Before New York City’s Department of Health and Mental Hygiene unleashed its War on Soda, there was its War on Trans Fat. And as we noted repeatedly at the time, the adoption of trans fats was actually nudged along by the Center for Science in the Public Interest (CSPI) — the people who think that just about anything you eat will kill you—back in the 1980s. The group’s Nutrition Action Healthletter said in 1988: “All told, the charges against trans fat just don’t stand up.”
CSPI flip-flopped on trans fats just in time for CSPI to lead the war on them, but it’s fair to say that trans fat use in restaurants was–to a significant degree–a problem of CSPI’s own making, as a former editor of the Journal of the American College of Nutrition said in 2003. But surely CSPI’s campaigns wouldn’t cause any more health harm? As a Wall Street Journal columnist argues today, don’t be so sure about that:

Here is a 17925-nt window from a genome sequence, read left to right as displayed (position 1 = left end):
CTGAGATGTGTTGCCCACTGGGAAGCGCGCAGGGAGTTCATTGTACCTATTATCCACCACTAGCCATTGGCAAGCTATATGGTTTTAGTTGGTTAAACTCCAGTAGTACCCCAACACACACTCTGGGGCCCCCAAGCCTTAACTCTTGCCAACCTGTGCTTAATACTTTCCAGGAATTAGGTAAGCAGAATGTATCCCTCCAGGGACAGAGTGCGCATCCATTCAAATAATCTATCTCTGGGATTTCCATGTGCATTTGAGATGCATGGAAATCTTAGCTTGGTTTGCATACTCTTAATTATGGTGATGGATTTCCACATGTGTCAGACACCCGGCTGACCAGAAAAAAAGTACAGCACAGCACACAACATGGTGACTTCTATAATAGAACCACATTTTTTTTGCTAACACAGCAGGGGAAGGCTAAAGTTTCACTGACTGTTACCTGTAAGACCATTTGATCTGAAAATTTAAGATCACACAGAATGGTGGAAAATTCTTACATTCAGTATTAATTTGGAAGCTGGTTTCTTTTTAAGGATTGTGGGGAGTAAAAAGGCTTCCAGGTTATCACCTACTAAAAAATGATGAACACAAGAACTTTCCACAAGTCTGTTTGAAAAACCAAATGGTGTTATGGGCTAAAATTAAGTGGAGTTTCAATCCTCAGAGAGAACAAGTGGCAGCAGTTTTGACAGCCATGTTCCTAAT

Aspartame, the sweetener in Diet Coke [and most other zero-calorie sodas], has been relentlessly assaulted since it debuted in the early 1980s. Just this month, in an exhaustive investigation, the European Food Safety Authority not only declared aspartame safe. Its report noted that rebutting junk-science claims against aspartame has been a full-time job since the agency was created in 2002.
And sure enough, despite CSPI haranguing on about calories in soft drinks, despite government data showing that they provide only seven percent of our daily intake, CSPI gives aspartame an “Avoid” rating. As the WSJ columnist notes in response to CSPI founder Michael Jacobson’s claim that “natural” zero-calorie sweeteners will transform the beverage industry:
Then we’ll have reached a sugar-free Shangri-La that we might have reached decades earlier if not for the unreasoning opposition on artificial sweeteners.
And Michael Jacobson’s CSPI is arguably the leader of the unreasoning opposition. It won’t be the first time nutrition suffered at CSPI’s hands, and it probably won’t be the last.